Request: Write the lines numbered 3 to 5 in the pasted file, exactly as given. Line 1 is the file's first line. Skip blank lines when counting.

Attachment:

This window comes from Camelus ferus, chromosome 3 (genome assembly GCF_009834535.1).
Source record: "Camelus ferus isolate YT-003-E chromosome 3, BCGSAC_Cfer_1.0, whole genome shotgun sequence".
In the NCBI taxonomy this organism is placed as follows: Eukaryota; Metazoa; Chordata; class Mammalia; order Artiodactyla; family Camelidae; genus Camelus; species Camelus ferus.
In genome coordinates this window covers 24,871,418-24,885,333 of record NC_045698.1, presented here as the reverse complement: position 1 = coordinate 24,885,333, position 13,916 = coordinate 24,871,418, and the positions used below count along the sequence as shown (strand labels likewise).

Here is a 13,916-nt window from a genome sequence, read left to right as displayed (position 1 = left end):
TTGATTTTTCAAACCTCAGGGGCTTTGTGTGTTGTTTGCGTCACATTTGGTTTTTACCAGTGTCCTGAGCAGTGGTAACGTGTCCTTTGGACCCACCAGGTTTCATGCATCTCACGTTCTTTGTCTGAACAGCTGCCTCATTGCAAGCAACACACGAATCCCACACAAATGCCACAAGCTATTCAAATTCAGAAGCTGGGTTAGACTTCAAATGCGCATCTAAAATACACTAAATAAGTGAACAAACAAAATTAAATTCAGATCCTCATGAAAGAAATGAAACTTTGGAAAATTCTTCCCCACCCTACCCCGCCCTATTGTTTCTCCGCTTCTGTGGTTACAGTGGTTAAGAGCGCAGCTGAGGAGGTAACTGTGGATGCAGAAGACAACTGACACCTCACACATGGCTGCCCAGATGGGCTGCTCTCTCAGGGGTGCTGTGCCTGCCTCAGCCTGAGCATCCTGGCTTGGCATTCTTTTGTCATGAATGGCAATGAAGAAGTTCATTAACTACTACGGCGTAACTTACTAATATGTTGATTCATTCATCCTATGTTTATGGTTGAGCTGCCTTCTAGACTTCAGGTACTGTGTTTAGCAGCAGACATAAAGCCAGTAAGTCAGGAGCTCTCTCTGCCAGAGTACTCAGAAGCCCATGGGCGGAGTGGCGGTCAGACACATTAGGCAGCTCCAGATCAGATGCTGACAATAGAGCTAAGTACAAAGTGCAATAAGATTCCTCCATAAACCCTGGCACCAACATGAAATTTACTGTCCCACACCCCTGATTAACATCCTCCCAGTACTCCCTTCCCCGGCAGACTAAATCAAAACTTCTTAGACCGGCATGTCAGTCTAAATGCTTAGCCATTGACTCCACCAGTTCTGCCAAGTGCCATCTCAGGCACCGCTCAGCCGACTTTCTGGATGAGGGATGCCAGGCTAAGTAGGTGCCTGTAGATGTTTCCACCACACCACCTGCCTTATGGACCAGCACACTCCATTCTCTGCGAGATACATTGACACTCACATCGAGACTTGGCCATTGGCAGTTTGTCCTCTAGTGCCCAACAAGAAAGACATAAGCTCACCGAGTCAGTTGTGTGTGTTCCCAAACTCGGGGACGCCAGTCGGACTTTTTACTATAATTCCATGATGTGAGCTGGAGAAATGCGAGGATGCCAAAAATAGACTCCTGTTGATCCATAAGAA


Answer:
In the NCBI taxonomy this organism is placed as follows: Eukaryota; Metazoa; Chordata; class Mammalia; order Artiodactyla; family Camelidae; genus Camelus; species Camelus ferus.
In genome coordinates this window covers 24,871,418-24,885,333 of record NC_045698.1, presented here as the reverse complement: position 1 = coordinate 24,885,333, position 13,916 = coordinate 24,871,418, and the positions used below count along the sequence as shown (strand labels likewise).

Here is a 13,916-nt window from a genome sequence, read left to right as displayed (position 1 = left end):